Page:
Letters to the Editor

Reconstructing the highway amendment

To the editor:

I read your editorial in the July 21 New Hampshire Business Review (“The constitutional amendment we really need”) and thought about how such an amendment might be worded to attract as broad a base of support as possible.

The highway industry and advocates need to be assured that there will be a dedicated flow of funds to maintain the roadways. Further, the Legislature needs to control the allocation of any funds among competing vital interests, such as bridge repair and replacement and aid to local road systems. Finally, the “stakeholders” for increased highway fund revenue must be broadened in order to simply raise enough revenue to (a) maintain and repair current road and bridge systems; (b) implement plans such as the 10-year highway plan and I-93 widening; and, (c) undertake the support of all forms of intra/interstate public transit. The last having taken on even greater importance because of factors such as the now-irrefutable “greenhouse effect” and the price of gasoline. How’s this for a start?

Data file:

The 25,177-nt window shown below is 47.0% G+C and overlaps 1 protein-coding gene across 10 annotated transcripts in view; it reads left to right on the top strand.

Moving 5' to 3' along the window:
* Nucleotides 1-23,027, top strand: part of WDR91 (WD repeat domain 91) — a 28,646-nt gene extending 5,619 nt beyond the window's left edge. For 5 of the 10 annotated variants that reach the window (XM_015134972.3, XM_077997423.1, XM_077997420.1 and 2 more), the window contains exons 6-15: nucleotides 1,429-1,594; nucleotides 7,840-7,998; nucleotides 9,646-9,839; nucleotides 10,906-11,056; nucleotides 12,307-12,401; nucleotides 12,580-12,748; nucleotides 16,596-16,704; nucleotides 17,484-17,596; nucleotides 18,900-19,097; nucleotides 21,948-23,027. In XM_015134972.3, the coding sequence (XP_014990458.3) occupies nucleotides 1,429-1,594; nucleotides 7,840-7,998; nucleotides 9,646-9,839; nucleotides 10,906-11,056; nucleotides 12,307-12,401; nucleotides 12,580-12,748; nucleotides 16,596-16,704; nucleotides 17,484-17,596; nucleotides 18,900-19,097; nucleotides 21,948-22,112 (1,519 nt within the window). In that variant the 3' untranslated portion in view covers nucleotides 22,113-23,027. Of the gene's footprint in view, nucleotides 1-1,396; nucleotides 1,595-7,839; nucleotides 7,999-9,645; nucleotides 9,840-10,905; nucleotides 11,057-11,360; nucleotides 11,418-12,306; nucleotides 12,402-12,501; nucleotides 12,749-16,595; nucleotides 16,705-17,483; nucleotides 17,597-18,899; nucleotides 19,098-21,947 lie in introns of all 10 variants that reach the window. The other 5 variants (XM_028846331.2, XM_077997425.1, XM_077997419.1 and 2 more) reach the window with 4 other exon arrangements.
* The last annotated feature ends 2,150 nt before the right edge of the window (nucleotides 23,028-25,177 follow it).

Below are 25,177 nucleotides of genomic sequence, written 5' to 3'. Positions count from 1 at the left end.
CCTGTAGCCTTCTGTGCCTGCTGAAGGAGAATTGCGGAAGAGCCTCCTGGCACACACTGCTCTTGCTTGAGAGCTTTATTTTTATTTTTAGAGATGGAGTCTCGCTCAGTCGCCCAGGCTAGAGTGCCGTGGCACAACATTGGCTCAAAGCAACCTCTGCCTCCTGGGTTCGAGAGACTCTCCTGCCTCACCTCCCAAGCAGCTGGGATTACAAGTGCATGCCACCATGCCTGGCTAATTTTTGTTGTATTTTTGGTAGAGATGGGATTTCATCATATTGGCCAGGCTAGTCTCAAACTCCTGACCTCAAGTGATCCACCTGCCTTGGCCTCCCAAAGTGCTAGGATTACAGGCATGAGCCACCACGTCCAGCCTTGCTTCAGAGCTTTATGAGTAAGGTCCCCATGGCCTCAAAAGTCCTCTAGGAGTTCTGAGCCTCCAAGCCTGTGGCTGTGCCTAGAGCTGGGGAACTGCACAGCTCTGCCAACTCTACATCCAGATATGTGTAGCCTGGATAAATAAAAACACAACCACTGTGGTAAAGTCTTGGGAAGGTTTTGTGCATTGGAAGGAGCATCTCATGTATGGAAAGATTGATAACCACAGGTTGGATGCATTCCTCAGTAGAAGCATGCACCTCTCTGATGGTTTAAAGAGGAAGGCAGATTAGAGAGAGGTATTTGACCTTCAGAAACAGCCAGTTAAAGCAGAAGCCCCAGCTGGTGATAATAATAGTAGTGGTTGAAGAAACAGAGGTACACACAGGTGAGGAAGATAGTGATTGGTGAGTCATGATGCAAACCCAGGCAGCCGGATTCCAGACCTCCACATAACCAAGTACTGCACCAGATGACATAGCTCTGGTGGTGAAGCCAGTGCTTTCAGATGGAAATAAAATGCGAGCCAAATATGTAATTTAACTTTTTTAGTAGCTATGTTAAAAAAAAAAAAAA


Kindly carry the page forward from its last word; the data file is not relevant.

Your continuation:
“[Art.] 6-a. [Use of Certain Revenues Restricted to Highways] All revenue in excess of the necessary cost of collection and administration accruing to the state from the level or amount of registration fees, operators’ licenses, gasoline road tolls or any other special charges or taxes with respect to the operation of motor vehicles or the sale or consumption of motor vehicle fuels imposed as of June 30, 2009 shall be appropriated and used exclusively for the construction, reconstruction and maintenance of public highways within this state, including the supervision of traffic thereon and payment of the interest and principal of obligations incurred for said purposes; and no part of such revenues shall, by transfer of funds or otherwise, be diverted to any other purpose whatsoever. The revenue from any increase in such fees, tolls, charges or taxes imposed as of June 30, 2009 may be allocated by the general court for any public highway or public transportation purpose, including the construction, maintenance, purchase, lease or operation of surface mass transportation system facilities and equipment serving New Hampshire residents.”

John B. Andrews
Executive Director
N.H. Local Government Center

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